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Review: Morrissey's mix of majestic and mediocre at Belfast's Odyssey Arena


Charming man: Morrissey belts out one of his hits at the Odyssey last night

Charming man: Morrissey belts out one of his hits at the Odyssey last night

Charming man: Morrissey belts out one of his hits at the Odyssey last night

They say you should never meat your heroes, or make terrible puns about them.

But seriously, it's only slightly more ludicrous than the column inches devoted to the animal protein ban at the Morrissey concert at the Odyssey.

Let's leave aside the non-story of "infamous proscriber of meat products at his gigs proscribes meat products at one of his gigs".

Stop wondering for a moment about who actually eats hot dogs at a rock gig and you realise depressingly that Morrissey's once bright star has long since migrated from the music pages to the gossip columns.

That didn't stop the faithful from turning up in their be-quiffed, be-booted hordes last night. Indeed, the walk to the Odyssey took on the feel of an middle-aged indie Road to Amarillo.

There's always a sense of trepidation as a fan going to a Morrissey gig; will he "do a racism"? Will he do a song from his new album?

"Louis McNeice, Louis McNeice, Louis McNeice. Ponce!" is what he possibly said by way of introduction to the Belfast audience - but it may have been "Prince".

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It's so hard to discern manicured Mancunian diction from the wilderness of up in the gods.

Resplendent in a marvellous shirt that was formerly seen on Star Trek the Next Generation, Moz and band launched into a giddy, glorious one-two of The Queen is Dead, with accompanying images that'd make an Orangeman blush, and Suedehead before, as feared, a slurry of new album tracks spilled out to slow the tempo.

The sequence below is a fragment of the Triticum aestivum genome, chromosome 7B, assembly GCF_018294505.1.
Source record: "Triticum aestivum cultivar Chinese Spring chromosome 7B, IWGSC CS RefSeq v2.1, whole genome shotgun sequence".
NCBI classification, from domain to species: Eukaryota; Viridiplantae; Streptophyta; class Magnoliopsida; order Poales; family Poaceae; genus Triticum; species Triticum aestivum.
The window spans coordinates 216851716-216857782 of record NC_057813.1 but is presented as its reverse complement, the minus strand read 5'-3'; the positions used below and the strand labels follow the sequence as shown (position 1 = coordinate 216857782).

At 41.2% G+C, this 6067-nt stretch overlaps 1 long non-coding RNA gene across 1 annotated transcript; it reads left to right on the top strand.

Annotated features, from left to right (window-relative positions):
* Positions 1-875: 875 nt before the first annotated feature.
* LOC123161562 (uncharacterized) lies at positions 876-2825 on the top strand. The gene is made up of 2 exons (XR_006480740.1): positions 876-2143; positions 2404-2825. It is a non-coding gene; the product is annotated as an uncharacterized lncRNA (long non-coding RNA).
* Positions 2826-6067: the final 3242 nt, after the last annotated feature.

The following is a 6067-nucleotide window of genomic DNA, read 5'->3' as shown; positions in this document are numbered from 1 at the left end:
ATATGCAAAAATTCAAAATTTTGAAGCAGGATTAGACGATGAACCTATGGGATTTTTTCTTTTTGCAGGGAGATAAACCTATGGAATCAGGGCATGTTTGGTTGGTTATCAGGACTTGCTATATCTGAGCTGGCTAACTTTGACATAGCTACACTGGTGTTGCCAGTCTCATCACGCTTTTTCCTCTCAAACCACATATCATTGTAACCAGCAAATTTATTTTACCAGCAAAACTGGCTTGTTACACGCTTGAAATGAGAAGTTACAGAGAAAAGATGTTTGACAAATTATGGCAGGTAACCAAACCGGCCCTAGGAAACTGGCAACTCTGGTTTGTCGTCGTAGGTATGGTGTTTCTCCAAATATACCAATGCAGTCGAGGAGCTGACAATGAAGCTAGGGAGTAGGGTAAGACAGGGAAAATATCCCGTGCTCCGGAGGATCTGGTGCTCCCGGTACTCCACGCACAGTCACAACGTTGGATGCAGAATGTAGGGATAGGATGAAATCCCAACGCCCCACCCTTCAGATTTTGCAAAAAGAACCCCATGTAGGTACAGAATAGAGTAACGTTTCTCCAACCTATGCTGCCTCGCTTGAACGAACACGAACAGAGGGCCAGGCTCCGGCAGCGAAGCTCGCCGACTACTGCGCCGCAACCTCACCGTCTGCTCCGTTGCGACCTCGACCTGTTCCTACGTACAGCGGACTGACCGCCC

Expertly played, but lacking in lyrical bite or melody, it set the pattern for the evening: a couple of crackers followed by interludes of mediocrity.

For example, World Peace is None of Your Business seems to be have written simply to prove the Spinal Tap maxim that there's a fine line between stupid and clever.

And at one point, even the endlessly pretty lights start to pall like a duvet over a coffin.

But there was enough truth, beauty and sheer pop thrills - such as a thumpingly majestic Every Day Is Like Sunday and a shimmering Stop Me If You've Heard This One Before to forgive the bouts of tuneless frugging workouts from the band.

Moz was his usual waspish self with quips about "The X-factory" and other scary pop-cultural phenomena.

He flounced and flayed with his mic lead about the stage and the whole thing had the feel of a supremely muscular LA revue, with a little gristle, that you'd actually pay good money to see.

He encores with, naturally, Irish Blood, English Heart and the audience, not for the first time, forgave this capricious, cosseted but charismatic crooner everything. And I have absolutely no beef with that.

Three stars

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